In the wake of the George Floyd death in Minneapolis, the idea of defunding police departments has gained momentum in the national conversation about law enforcement and race.
However, according to Manhattan Institute Fellow Rafael Mangual, the data shows an entirely different story. Only .003 percent of all interactions between a resident and a cop results in the use of deadly force. And of the over 10 million interactions with police officers every year, only 1000 of them involve deadly shootings.
While 1000 is still too many, the narrative that illegal actions within a police force should characterize the policing institute as a whole is unsubstantiated.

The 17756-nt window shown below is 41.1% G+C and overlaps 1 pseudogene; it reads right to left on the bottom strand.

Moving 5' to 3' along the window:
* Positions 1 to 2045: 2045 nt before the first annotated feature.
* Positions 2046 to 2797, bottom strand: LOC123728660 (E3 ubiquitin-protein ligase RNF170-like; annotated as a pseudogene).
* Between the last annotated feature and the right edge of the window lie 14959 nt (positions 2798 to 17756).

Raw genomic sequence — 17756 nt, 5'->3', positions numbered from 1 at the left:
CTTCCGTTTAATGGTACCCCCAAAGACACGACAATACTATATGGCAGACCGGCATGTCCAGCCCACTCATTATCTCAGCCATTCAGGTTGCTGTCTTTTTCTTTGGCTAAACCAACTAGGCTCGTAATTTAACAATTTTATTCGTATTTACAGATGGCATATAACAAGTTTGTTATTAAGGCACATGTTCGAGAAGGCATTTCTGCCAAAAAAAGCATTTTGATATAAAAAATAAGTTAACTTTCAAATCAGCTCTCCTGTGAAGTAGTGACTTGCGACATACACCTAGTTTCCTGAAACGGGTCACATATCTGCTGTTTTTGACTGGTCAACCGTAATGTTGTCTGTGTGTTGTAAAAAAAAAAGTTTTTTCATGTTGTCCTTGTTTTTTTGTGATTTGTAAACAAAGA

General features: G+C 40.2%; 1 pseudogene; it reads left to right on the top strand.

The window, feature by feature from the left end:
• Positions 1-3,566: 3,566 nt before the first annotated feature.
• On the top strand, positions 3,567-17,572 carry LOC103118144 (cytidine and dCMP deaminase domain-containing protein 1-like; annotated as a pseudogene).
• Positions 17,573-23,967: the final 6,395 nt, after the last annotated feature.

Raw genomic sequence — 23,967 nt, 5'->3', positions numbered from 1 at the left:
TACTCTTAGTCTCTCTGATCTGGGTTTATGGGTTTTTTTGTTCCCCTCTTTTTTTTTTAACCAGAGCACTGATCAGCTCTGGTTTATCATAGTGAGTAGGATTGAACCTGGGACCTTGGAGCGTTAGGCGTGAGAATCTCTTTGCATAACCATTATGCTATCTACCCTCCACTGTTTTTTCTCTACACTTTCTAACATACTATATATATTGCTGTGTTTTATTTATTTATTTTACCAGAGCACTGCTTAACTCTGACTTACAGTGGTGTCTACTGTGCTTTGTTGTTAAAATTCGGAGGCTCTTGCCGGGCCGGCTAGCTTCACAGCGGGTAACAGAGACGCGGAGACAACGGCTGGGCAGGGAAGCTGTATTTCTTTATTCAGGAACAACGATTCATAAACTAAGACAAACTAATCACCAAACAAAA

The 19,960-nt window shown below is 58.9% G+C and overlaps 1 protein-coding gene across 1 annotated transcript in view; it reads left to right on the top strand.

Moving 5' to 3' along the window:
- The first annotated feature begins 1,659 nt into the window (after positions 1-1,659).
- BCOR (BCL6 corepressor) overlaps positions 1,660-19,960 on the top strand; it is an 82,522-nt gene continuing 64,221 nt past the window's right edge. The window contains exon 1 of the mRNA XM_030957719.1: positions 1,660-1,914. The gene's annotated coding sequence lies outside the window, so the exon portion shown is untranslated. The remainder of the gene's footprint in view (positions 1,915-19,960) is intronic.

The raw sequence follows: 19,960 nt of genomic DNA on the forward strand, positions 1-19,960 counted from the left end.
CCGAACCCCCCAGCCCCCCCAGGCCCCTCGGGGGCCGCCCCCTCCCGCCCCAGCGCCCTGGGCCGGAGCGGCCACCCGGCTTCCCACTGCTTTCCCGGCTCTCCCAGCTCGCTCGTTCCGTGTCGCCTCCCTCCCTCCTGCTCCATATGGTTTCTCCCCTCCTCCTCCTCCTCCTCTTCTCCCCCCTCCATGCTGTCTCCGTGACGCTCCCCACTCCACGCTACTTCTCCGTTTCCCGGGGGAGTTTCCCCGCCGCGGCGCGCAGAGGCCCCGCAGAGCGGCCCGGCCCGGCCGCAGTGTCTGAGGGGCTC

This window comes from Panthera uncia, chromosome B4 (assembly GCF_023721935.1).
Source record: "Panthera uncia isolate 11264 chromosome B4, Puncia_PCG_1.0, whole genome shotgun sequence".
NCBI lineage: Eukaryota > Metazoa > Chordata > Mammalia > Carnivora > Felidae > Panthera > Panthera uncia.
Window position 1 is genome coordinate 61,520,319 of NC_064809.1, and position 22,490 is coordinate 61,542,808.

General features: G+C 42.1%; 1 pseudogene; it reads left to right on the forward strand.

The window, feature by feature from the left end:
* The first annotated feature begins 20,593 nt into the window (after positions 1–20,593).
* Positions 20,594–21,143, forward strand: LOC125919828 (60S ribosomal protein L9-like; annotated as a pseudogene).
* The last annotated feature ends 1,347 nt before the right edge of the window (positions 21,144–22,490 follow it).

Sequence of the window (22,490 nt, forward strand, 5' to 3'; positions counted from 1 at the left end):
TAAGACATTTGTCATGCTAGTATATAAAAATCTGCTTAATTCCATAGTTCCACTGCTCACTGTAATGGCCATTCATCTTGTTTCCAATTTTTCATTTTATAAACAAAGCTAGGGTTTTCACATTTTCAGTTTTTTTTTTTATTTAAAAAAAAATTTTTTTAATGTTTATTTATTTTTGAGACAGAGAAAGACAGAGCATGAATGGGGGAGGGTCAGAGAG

As we vote in the next few weeks, remember which party is antagonistic towards law enforcement.
Interviews with 54 Democratic National Committee members, convention superdelegates and members of a criminal justice task force convened by Mr. Biden and Senator Bernie Sanders found a near-unanimous sentiment that local governments should redirect more money away from the police.
A Siena College national poll found that 63 percent of registered voters oppose spending less money on the police. But among Mr. Biden’s supporters, 55 percent favor reducing the amount of resources spent on law enforcement.